Los Angeles-based Studio Unltd has used influences from Morocco to Turkey for the interiors of this Middle Eastern restaurant in the city’s Arts District.
Located in a former warehouse, Bavel was designed by Studio Unltd and restaurant chef Genevieve Gergis with modest, light interiors alongside old-world accents. The goal was to pay tribute to the past industrial life of the space, as well as reference the heritage of the cuisine.
“Middle Eastern restaurants are often imagined to have design aesthetics that tend to be very dark, heavily patterned and somewhat cliché,” said Gergis. “With family roots in Israel, Morocco, Turkey, and Egypt, chefs Ori Menashe and Genevieve Gergis wanted to open a restaurant that showcases the cuisine from their family lineage.”
The design for the restaurant, which opened in April 2018, highlights original elements of the space with white-washed walls and wood furnishings to complement the old warehouse.
“The interior brick walls have been treated with a wash, which evokes the textures of ancient Middle Eastern seaside villages; where wall materials show the age of centuries of different treatments depicting its evolution,” said the chef.
A central dining area is defined by high ceilings with sawtooth-like skylights and exposed ductwork. Plants drape down from the ceiling, helping to soften the space and dampen acoustics. The greenery is back-lit in the evenings, giving perimeter walls a pattern reminiscent of Moroccan latticework.
A series of curved wooden benches form intimate seating areas, and are decorated with mustard yellow cushions that tie in with the dark wood and rattan dining chairs.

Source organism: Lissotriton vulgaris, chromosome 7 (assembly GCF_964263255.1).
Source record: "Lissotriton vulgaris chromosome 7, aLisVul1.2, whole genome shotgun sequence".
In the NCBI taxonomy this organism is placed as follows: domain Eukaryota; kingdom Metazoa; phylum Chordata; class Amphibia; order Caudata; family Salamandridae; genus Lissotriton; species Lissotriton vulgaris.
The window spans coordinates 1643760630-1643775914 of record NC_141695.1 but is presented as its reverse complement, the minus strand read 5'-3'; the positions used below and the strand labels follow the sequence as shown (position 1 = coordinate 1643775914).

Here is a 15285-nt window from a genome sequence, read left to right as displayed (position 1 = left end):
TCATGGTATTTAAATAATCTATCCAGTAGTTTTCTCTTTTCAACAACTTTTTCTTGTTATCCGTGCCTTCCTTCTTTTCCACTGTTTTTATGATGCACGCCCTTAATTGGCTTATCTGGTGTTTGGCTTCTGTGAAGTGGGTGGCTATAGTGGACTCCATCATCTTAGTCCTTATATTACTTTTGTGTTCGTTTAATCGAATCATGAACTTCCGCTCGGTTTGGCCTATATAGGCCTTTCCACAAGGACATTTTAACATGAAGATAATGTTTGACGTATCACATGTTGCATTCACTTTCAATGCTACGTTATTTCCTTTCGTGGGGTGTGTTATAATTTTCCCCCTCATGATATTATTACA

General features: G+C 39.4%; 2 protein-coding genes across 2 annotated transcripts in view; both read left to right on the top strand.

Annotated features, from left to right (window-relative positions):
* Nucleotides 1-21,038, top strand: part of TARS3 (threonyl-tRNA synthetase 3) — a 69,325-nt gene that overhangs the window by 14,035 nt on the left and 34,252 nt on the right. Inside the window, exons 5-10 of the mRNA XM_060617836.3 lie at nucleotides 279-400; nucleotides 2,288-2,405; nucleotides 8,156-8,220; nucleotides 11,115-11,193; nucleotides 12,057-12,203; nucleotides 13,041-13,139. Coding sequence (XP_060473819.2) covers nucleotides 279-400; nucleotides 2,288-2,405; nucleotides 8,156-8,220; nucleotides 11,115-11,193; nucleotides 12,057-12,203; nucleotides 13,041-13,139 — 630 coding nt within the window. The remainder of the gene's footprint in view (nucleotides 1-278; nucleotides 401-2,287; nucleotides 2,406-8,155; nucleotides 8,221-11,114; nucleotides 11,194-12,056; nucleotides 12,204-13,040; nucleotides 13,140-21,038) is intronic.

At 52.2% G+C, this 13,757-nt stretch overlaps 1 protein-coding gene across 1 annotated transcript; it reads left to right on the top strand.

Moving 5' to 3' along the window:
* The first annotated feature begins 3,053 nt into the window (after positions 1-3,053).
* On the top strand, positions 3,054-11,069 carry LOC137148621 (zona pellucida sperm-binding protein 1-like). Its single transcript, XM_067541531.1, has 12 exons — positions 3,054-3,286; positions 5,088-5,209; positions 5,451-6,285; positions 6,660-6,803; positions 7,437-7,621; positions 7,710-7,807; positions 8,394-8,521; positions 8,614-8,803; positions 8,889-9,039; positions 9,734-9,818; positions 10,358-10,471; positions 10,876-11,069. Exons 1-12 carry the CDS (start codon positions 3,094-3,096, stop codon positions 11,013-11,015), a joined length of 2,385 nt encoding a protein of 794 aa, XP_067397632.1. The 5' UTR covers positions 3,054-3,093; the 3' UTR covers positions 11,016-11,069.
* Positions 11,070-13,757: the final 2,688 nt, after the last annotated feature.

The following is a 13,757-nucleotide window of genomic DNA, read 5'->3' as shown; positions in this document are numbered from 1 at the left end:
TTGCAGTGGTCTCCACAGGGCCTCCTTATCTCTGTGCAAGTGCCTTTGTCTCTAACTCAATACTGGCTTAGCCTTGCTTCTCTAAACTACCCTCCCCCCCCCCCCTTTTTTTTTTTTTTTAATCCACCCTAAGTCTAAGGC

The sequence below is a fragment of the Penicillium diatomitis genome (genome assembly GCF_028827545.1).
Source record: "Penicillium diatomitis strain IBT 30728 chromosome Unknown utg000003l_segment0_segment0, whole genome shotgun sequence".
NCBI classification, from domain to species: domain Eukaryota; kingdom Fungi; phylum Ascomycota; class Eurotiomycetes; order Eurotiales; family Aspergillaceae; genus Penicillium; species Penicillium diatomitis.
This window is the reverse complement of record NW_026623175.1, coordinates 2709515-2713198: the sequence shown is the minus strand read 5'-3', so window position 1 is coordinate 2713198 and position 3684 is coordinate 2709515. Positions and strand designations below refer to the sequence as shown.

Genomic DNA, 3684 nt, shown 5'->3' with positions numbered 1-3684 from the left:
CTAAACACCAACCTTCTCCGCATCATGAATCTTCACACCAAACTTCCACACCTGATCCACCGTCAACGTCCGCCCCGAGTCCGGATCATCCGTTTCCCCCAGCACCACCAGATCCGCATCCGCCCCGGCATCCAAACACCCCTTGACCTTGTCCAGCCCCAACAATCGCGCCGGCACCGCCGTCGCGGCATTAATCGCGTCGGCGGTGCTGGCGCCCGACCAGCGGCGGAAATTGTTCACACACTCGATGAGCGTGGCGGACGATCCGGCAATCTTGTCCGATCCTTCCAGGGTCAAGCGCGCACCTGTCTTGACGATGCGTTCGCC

“The dining patio found its muse in the structural oddities found in the Middle East,” said the chef. “It features several different materials, textures and features creating a ‘mash-up’ of sorts of style through time embracing the evolution of a space.”
At the centre of the restaurant are two long, upholstered benches, with dark back cushions patterned by geometric golden details and seats in caramel leather.
“Patterns evoking a Moorish feel are seen sporadically throughout the space, from the flooring details and counter faces of the dining room to the restroom lanterns,” said Gergis.
Hints of colour come in the form of metallic pink chairs that line the bar, and shelves in gold and turquoise behind. “The colours are also drawn from Casablanca, with vibrant turquoise, saffron and turmeric as well as brass highlights,” Gergis said.
Concrete lines the ground, interspersed with stripes of orange, light blue and white tiles. A glass front door is accented with sky blue, and a half-wall near the bar is covered in wooden boards.
The walls and ceilings of the restaurant are a stark white, providing a neutral base for the black and wood furnishings.
This juxtaposition of industrial and natural, with splashes of colour and foliage, is common design trend in restaurant interiors. Examples of similar spaces include Hank’s in Austin, Texas with “minimalist desert modern” decor, a restaurant in Chicago with contemporary spindled chairs by Parts and Labor, and the rustic white and wooden palette of De Maria in New York City by The MP Shift.
Bavel can be found at 500 Mateo Street, Los Angeles, and is open for dinner Tuesday to Sunday.
Photography is by Dylan and Jeni.